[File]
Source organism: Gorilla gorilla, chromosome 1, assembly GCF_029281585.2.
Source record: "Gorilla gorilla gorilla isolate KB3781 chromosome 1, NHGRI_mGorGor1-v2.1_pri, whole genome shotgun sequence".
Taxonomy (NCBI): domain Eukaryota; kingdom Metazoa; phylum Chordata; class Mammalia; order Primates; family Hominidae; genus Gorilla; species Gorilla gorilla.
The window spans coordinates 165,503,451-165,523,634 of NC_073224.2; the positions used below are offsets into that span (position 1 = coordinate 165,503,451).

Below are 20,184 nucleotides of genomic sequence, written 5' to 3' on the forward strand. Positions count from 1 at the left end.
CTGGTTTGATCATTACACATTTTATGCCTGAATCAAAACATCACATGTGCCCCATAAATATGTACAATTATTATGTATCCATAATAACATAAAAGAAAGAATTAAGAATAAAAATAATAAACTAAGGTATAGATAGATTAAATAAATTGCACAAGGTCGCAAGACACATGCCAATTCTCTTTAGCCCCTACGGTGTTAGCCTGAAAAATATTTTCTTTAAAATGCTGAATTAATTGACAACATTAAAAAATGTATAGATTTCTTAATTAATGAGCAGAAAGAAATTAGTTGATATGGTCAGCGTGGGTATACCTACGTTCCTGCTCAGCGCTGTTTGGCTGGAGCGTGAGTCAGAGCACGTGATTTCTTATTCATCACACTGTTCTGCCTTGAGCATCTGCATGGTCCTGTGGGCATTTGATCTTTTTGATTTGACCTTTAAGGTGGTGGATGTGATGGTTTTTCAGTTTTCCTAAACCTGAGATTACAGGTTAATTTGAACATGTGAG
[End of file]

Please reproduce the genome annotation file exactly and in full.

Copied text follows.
Source organism: Gorilla gorilla, chromosome 1, assembly GCF_029281585.2.
Source record: "Gorilla gorilla gorilla isolate KB3781 chromosome 1, NHGRI_mGorGor1-v2.1_pri, whole genome shotgun sequence".
Taxonomy (NCBI): domain Eukaryota; kingdom Metazoa; phylum Chordata; class Mammalia; order Primates; family Hominidae; genus Gorilla; species Gorilla gorilla.
The window spans coordinates 165,503,451-165,523,634 of NC_073224.2; the positions used below are offsets into that span (position 1 = coordinate 165,503,451).

Below are 20,184 nucleotides of genomic sequence, written 5' to 3' on the forward strand. Positions count from 1 at the left end.
CTGGTTTGATCATTACACATTTTATGCCTGAATCAAAACATCACATGTGCCCCATAAATATGTACAATTATTATGTATCCATAATAACATAAAAGAAAGAATTAAGAATAAAAATAATAAACTAAGGTATAGATAGATTAAATAAATTGCACAAGGTCGCAAGACACATGCCAATTCTCTTTAGCCCCTACGGTGTTAGCCTGAAAAATATTTTCTTTAAAATGCTGAATTAATTGACAACATTAAAAAATGTATAGATTTCTTAATTAATGAGCAGAAAGAAATTAGTTGATATGGTCAGCGTGGGTATACCTACGTTCCTGCTCAGCGCTGTTTGGCTGGAGCGTGAGTCAGAGCACGTGATTTCTTATTCATCACACTGTTCTGCCTTGAGCATCTGCATGGTCCTGTGGGCATTTGATCTTTTTGATTTGACCTTTAAGGTGGTGGATGTGATGGTTTTTCAGTTTTCCTAAACCTGAGATTACAGGTTAATTTGAACATGTGAG